Over the last six or so years, I’ve done development on both OS X and Linux, frequently switching between the two and occasionally cross-compiling from OSX targeting Linux. I got used to APT on Linux (Ubuntu/Debian), and always dreaded having to set up a new dev environment on OS X.

Sure, there were Fink and MacPorts, but I’m not sure they really made it much easier. They both had woefully out-of-date software and put your packages in offbeat places (/sw/ and /opt/local/, really?). They insisted on installing their own toolchains and I never even considered contributing back.

Fast-forward to 2013 and enter Homebrew. Homebrew aims to make installing FOSS as easy and as natural as it is with Linux package managers.

Features I love:

  • It uses /usr/local, so you don’t have to modify your PATH or LD_LIBRARY_PATH or the rest.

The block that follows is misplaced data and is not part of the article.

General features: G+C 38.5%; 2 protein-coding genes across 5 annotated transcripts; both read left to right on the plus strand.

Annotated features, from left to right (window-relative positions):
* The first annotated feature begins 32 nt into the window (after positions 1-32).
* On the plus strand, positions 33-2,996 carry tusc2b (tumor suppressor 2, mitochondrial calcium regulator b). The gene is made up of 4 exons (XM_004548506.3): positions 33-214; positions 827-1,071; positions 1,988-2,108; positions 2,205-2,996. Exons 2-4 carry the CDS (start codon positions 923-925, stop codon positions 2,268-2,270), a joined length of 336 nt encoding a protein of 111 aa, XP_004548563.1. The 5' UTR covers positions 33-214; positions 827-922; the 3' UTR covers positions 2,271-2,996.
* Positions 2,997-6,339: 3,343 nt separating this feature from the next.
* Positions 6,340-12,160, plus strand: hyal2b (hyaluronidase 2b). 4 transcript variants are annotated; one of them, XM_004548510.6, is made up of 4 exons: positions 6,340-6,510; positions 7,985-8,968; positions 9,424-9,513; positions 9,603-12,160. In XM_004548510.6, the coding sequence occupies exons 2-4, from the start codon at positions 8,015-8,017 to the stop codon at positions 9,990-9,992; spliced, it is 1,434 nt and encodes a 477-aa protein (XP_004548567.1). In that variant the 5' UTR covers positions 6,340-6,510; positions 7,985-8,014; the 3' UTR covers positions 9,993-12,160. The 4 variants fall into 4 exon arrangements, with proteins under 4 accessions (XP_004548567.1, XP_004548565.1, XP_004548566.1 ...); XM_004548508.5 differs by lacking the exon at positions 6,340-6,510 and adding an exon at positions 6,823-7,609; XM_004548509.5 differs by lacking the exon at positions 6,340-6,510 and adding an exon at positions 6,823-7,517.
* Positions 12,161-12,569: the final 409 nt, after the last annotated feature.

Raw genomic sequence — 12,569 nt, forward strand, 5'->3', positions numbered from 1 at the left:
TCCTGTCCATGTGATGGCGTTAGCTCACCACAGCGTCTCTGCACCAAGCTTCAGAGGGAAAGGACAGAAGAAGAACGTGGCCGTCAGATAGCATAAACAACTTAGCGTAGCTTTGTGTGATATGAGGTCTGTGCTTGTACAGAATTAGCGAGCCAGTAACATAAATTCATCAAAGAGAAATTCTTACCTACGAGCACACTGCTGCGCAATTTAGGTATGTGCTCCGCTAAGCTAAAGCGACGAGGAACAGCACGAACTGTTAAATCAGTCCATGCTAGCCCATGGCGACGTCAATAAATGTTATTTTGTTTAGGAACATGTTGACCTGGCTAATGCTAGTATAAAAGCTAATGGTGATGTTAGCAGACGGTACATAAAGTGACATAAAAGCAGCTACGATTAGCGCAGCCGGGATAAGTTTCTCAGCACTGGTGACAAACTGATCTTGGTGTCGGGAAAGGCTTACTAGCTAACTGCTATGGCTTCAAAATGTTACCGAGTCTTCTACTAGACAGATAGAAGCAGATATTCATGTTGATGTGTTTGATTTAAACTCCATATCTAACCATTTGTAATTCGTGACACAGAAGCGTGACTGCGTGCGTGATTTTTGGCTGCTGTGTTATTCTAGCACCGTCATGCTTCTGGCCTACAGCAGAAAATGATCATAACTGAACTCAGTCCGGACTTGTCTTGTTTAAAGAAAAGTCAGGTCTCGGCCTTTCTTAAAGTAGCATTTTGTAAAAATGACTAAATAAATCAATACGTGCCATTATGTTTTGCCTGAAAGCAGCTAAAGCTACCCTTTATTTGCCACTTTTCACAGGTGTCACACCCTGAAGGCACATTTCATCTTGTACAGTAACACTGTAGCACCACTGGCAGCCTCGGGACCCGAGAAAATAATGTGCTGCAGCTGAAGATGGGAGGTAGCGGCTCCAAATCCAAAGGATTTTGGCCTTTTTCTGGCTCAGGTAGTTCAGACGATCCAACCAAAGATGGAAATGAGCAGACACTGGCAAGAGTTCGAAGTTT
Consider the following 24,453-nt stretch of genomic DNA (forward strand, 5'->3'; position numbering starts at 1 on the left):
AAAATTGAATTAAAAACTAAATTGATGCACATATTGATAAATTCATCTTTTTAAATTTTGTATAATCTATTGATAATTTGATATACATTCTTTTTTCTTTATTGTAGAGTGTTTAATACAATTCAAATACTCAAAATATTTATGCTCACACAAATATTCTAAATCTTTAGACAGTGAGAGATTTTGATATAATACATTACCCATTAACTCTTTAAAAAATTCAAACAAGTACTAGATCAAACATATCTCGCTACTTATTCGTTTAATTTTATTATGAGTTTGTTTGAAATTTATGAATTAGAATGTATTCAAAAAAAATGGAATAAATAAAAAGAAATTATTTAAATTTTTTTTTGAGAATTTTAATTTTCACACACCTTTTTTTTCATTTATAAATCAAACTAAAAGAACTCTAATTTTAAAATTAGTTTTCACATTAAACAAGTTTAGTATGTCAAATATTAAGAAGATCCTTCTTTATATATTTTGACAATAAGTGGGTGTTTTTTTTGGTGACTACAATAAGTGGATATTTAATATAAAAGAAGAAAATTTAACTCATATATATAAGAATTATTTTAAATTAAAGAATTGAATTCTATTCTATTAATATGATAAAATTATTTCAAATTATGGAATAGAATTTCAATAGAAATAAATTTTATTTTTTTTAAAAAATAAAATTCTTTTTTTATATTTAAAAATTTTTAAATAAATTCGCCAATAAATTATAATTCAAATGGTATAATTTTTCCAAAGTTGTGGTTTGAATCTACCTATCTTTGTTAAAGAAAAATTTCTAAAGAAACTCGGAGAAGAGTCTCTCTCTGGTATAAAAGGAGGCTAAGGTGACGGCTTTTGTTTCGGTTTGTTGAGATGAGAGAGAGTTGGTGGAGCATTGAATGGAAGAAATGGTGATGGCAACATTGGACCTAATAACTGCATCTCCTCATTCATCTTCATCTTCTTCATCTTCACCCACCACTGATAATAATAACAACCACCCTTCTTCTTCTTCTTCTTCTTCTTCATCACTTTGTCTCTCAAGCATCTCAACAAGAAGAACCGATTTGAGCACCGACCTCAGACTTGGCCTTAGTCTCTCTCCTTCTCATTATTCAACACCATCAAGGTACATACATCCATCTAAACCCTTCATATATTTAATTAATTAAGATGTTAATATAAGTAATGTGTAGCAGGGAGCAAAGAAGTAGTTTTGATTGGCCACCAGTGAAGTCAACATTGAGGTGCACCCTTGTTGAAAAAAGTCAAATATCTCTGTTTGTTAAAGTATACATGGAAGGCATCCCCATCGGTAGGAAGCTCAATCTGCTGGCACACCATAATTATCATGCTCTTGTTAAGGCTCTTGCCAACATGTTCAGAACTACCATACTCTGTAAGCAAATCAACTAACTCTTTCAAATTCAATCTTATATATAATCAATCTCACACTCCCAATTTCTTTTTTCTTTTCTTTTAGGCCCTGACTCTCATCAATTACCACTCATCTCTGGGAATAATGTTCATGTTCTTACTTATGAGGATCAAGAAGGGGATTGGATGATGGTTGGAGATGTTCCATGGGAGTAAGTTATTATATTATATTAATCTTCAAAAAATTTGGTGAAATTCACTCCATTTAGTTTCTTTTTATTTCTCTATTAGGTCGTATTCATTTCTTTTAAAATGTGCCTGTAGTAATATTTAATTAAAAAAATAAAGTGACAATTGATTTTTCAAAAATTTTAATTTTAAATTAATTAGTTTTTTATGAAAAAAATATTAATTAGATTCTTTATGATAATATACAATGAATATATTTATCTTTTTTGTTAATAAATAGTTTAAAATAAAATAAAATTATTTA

• Your software is compiled with the default Xcode toolchain
  • Homebrew avoids duplicating system resources.
  • Packaging instructions (known as “Formula”) are just short Ruby scripts.
  • Want to build master instead of version x? Just use brew install --HEAD ...
  • Contributing back is just a matter of submitting a pull request on Github.

I use Homebrew exclusively on my Macs to get the FOSS that I need to get things done, and if Homebrew doesn’t work just the way I need, I know I can just contribute back. No more special system paths, difficult setups, or outdated software.


© Jack Morrison 2017

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